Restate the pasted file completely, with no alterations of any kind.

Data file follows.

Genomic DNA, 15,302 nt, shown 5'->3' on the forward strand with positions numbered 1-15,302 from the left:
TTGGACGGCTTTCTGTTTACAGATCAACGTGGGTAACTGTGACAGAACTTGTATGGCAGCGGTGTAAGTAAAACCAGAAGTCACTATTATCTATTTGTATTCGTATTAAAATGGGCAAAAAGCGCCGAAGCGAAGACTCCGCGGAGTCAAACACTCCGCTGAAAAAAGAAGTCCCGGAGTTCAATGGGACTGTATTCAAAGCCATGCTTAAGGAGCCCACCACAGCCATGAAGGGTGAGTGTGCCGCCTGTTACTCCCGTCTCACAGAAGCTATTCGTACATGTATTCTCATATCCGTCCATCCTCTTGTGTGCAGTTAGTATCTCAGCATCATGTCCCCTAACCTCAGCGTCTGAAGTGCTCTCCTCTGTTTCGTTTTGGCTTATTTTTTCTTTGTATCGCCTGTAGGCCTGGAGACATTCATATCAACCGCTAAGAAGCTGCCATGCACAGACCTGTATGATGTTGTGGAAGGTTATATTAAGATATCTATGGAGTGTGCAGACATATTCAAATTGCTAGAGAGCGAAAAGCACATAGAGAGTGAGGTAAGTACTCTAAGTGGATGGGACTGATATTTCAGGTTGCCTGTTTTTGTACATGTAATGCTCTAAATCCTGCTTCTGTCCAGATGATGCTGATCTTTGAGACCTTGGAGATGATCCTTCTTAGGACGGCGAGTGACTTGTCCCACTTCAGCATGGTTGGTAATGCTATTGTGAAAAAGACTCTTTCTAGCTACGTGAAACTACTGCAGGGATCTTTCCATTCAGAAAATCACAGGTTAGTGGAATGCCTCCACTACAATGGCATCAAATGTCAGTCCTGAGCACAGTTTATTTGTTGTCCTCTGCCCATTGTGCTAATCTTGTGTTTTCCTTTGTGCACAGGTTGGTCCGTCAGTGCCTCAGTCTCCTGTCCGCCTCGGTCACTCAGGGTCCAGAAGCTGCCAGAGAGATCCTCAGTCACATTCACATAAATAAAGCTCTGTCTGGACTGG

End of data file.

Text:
Genomic DNA, 15,302 nt, shown 5'->3' on the forward strand with positions numbered 1-15,302 from the left:
TTGGACGGCTTTCTGTTTACAGATCAACGTGGGTAACTGTGACAGAACTTGTATGGCAGCGGTGTAAGTAAAACCAGAAGTCACTATTATCTATTTGTATTCGTATTAAAATGGGCAAAAAGCGCCGAAGCGAAGACTCCGCGGAGTCAAACACTCCGCTGAAAAAAGAAGTCCCGGAGTTCAATGGGACTGTATTCAAAGCCATGCTTAAGGAGCCCACCACAGCCATGAAGGGTGAGTGTGCCGCCTGTTACTCCCGTCTCACAGAAGCTATTCGTACATGTATTCTCATATCCGTCCATCCTCTTGTGTGCAGTTAGTATCTCAGCATCATGTCCCCTAACCTCAGCGTCTGAAGTGCTCTCCTCTGTTTCGTTTTGGCTTATTTTTTCTTTGTATCGCCTGTAGGCCTGGAGACATTCATATCAACCGCTAAGAAGCTGCCATGCACAGACCTGTATGATGTTGTGGAAGGTTATATTAAGATATCTATGGAGTGTGCAGACATATTCAAATTGCTAGAGAGCGAAAAGCACATAGAGAGTGAGGTAAGTACTCTAAGTGGATGGGACTGATATTTCAGGTTGCCTGTTTTTGTACATGTAATGCTCTAAATCCTGCTTCTGTCCAGATGATGCTGATCTTTGAGACCTTGGAGATGATCCTTCTTAGGACGGCGAGTGACTTGTCCCACTTCAGCATGGTTGGTAATGCTATTGTGAAAAAGACTCTTTCTAGCTACGTGAAACTACTGCAGGGATCTTTCCATTCAGAAAATCACAGGTTAGTGGAATGCCTCCACTACAATGGCATCAAATGTCAGTCCTGAGCACAGTTTATTTGTTGTCCTCTGCCCATTGTGCTAATCTTGTGTTTTCCTTTGTGCACAGGTTGGTCCGTCAGTGCCTCAGTCTCCTGTCCGCCTCGGTCACTCAGGGTCCAGAAGCTGCCAGAGAGATCCTCAGTCACATTCACATAAATAAAGCTCTGTCTGGACTGG